The Southeast Alaska Pilots Association (SEAPA) is concerned with how well one mega-cruise ship will be able to manoeuvre the state this season.
Marine pilots from the association tested the limits of four mega-ships – the Norwegian Bliss and its sister ship, Royal Caribbean’s Ovation of the Seas and Princess Cruises’ Royal Princess – that will be visiting southeast Alaska through virtual reality.
While the Ovation of the Seas will be the largest ship to ever visit Alaska, the marine pilots were far more concerned with Royal Princess.
“Overall the simulations (for the Royal Princess) produced serious challenges in the wind and current conditions common to Southeast Alaska,” the pilots wrote in a report.
Apparently, the Royal Princess doesn’t do well at low speeds especially with its standard propulsion system which uses propellers and rudders. Azipod propulsion is used in the three other ships.
Keir Moorhead, an engineer who teaches at California State University Maritime Academy explained, “With Azipod-style propulsion, the propeller is actually on a pod below the ship, and what you can do is rotate that pod.”
“At any given moment, you can rotate a propeller 360 degrees to give you thrust in any direction,” Moorhead said, indicating that it allows big ships to manoeuvre in tight spots at lower speeds.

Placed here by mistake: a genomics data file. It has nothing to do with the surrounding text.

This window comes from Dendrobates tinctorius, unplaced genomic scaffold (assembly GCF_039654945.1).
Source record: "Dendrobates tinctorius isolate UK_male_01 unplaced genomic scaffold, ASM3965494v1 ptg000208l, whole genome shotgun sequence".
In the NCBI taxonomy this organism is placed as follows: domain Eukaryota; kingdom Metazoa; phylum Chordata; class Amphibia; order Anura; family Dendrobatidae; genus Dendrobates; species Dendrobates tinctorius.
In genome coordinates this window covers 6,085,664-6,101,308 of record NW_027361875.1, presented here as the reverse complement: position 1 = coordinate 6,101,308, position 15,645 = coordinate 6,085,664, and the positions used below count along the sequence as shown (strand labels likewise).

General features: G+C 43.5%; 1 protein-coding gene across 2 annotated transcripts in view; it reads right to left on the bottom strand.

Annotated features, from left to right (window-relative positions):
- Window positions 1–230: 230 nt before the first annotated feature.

The SEAPA suggests that Royal Princess doesn’t attempt to pass through the Tongass Narrow, which is only 220-meters-wide, at more than 15 knots of wind (though there is a 7-knot speed limit for this area). With little room to manoeuvre through this pass to get to Ketchikan port, the cruise ship could have some trouble.
In response, Princess Cruises’ vice president of fleet operations, Keith Taylor said, “While we appreciate SEAPA’s (Southeast Alaska Pilots Association) efforts to date, we believe the model they used to assess this ship requires further refinement. There are three Royal Class ships operating safely around the globe, in many challenging navigational areas.”
While it doesn’t appear that Princess Cruises is too concerned, hopefully, all goes well on Royal Princess’ first visit to southeast Alaska on May 13.